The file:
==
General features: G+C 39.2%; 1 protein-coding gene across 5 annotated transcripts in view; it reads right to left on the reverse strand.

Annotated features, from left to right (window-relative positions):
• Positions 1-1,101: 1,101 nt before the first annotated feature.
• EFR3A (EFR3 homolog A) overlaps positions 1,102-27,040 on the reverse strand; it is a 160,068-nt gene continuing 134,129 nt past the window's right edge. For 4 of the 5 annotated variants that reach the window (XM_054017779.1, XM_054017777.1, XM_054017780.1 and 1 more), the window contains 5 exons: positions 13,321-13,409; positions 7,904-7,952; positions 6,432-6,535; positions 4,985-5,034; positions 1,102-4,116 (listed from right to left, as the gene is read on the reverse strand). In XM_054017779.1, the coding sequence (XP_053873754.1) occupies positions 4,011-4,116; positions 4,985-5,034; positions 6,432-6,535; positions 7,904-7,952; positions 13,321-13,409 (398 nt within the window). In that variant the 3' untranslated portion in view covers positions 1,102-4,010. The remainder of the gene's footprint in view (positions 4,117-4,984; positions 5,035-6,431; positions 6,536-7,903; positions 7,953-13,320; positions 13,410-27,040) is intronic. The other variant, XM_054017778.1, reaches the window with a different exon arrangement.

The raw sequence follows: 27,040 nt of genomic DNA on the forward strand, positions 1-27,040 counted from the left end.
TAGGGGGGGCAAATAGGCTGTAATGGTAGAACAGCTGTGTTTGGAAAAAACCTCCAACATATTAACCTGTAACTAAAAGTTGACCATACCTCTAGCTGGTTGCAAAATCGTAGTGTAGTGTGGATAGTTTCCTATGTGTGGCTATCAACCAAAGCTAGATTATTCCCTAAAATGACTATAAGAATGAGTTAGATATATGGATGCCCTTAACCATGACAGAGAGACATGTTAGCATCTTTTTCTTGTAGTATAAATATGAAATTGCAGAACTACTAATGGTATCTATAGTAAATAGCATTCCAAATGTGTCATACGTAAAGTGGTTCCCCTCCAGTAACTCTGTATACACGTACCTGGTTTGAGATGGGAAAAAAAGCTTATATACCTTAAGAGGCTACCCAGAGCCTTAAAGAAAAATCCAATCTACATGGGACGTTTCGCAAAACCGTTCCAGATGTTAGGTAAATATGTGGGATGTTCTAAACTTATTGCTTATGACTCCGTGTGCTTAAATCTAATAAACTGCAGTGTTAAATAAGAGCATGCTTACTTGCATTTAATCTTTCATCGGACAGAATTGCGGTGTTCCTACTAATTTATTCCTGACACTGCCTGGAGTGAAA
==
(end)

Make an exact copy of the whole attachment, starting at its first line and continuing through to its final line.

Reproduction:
General features: G+C 39.2%; 1 protein-coding gene across 5 annotated transcripts in view; it reads right to left on the reverse strand.

Annotated features, from left to right (window-relative positions):
• Positions 1-1,101: 1,101 nt before the first annotated feature.
• EFR3A (EFR3 homolog A) overlaps positions 1,102-27,040 on the reverse strand; it is a 160,068-nt gene continuing 134,129 nt past the window's right edge. For 4 of the 5 annotated variants that reach the window (XM_054017779.1, XM_054017777.1, XM_054017780.1 and 1 more), the window contains 5 exons: positions 13,321-13,409; positions 7,904-7,952; positions 6,432-6,535; positions 4,985-5,034; positions 1,102-4,116 (listed from right to left, as the gene is read on the reverse strand). In XM_054017779.1, the coding sequence (XP_053873754.1) occupies positions 4,011-4,116; positions 4,985-5,034; positions 6,432-6,535; positions 7,904-7,952; positions 13,321-13,409 (398 nt within the window). In that variant the 3' untranslated portion in view covers positions 1,102-4,010. The remainder of the gene's footprint in view (positions 4,117-4,984; positions 5,035-6,431; positions 6,536-7,903; positions 7,953-13,320; positions 13,410-27,040) is intronic. The other variant, XM_054017778.1, reaches the window with a different exon arrangement.

The raw sequence follows: 27,040 nt of genomic DNA on the forward strand, positions 1-27,040 counted from the left end.
TAGGGGGGGCAAATAGGCTGTAATGGTAGAACAGCTGTGTTTGGAAAAAACCTCCAACATATTAACCTGTAACTAAAAGTTGACCATACCTCTAGCTGGTTGCAAAATCGTAGTGTAGTGTGGATAGTTTCCTATGTGTGGCTATCAACCAAAGCTAGATTATTCCCTAAAATGACTATAAGAATGAGTTAGATATATGGATGCCCTTAACCATGACAGAGAGACATGTTAGCATCTTTTTCTTGTAGTATAAATATGAAATTGCAGAACTACTAATGGTATCTATAGTAAATAGCATTCCAAATGTGTCATACGTAAAGTGGTTCCCCTCCAGTAACTCTGTATACACGTACCTGGTTTGAGATGGGAAAAAAAGCTTATATACCTTAAGAGGCTACCCAGAGCCTTAAAGAAAAATCCAATCTACATGGGACGTTTCGCAAAACCGTTCCAGATGTTAGGTAAATATGTGGGATGTTCTAAACTTATTGCTTATGACTCCGTGTGCTTAAATCTAATAAACTGCAGTGTTAAATAAGAGCATGCTTACTTGCATTTAATCTTTCATCGGACAGAATTGCGGTGTTCCTACTAATTTATTCCTGACACTGCCTGGAGTGAAA